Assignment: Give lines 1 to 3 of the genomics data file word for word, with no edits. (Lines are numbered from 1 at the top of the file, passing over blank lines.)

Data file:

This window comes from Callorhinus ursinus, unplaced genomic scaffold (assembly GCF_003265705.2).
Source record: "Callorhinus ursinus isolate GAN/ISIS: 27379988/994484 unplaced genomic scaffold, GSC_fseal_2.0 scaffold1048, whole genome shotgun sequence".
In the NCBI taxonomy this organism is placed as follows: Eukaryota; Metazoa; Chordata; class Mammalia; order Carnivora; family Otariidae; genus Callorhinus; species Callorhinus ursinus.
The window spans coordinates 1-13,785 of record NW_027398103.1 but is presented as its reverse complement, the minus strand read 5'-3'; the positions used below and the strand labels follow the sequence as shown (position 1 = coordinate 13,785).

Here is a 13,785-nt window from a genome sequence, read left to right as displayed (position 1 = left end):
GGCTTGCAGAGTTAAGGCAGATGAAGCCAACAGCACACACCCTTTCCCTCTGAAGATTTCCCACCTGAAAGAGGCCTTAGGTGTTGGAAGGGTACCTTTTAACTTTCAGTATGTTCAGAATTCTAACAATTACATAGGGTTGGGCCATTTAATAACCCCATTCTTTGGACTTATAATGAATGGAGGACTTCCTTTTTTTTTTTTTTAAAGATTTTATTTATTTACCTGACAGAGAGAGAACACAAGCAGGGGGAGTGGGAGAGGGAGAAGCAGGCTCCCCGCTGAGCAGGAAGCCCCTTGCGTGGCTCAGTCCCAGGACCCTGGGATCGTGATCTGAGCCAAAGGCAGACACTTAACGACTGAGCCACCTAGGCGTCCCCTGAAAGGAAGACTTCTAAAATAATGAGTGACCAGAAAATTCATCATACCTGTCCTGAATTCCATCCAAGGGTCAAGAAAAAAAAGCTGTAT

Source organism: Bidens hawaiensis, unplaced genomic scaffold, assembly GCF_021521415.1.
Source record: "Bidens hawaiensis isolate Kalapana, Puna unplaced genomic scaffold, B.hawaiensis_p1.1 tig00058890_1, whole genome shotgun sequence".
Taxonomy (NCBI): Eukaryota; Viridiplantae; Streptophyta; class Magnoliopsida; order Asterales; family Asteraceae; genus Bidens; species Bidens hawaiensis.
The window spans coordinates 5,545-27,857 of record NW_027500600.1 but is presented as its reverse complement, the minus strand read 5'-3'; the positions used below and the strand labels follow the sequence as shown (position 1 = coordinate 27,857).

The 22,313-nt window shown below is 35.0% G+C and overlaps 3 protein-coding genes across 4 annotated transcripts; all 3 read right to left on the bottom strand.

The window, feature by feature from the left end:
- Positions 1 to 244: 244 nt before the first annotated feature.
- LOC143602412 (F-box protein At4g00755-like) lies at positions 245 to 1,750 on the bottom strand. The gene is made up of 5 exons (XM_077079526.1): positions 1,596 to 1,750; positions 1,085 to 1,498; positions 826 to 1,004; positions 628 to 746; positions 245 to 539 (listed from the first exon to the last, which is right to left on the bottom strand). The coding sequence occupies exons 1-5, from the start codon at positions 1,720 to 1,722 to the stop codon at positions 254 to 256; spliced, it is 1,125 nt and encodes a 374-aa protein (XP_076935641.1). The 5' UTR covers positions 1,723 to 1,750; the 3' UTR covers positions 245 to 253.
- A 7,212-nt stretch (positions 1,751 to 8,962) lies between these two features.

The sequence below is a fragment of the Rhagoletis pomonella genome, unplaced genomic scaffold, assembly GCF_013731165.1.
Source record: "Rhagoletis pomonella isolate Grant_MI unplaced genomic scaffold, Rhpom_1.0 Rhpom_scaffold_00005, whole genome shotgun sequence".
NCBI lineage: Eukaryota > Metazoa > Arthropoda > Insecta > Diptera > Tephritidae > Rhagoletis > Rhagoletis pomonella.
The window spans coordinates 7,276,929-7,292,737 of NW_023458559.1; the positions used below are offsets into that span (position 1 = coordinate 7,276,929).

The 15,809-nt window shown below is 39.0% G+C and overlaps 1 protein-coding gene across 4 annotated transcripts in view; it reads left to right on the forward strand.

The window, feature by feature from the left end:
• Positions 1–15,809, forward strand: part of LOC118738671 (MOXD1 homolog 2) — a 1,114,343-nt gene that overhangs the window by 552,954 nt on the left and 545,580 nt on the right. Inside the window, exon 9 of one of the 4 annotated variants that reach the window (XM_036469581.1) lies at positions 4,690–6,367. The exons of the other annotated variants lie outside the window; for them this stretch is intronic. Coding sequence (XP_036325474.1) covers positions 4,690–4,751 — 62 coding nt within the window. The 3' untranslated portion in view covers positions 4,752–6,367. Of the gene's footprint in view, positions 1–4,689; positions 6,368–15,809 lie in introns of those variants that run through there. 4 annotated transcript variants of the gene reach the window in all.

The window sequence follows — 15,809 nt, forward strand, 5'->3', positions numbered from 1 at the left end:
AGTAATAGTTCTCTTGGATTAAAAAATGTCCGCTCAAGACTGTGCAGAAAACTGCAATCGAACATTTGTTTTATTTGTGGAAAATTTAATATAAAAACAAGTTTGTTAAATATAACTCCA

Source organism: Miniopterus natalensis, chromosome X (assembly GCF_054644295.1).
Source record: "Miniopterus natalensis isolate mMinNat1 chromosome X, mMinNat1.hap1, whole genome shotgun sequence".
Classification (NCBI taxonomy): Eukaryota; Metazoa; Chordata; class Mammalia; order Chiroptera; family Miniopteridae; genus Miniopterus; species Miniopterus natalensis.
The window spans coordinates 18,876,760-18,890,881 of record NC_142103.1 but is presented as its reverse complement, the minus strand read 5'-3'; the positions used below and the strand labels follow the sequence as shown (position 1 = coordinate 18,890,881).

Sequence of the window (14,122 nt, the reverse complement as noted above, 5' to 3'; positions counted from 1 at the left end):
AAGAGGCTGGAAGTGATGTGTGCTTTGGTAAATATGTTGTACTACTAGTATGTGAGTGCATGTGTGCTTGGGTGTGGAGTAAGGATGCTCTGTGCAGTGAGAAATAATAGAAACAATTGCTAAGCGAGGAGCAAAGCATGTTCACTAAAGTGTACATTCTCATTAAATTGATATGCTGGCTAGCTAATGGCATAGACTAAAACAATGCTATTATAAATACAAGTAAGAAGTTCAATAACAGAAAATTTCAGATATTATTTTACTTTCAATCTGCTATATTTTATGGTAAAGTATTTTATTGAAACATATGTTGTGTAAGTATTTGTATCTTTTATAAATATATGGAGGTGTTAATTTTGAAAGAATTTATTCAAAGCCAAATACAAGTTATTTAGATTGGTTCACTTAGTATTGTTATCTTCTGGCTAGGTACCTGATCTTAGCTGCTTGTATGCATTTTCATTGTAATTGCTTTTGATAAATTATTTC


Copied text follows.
This window comes from Callorhinus ursinus, unplaced genomic scaffold (assembly GCF_003265705.2).
Source record: "Callorhinus ursinus isolate GAN/ISIS: 27379988/994484 unplaced genomic scaffold, GSC_fseal_2.0 scaffold1048, whole genome shotgun sequence".
In the NCBI taxonomy this organism is placed as follows: Eukaryota; Metazoa; Chordata; class Mammalia; order Carnivora; family Otariidae; genus Callorhinus; species Callorhinus ursinus.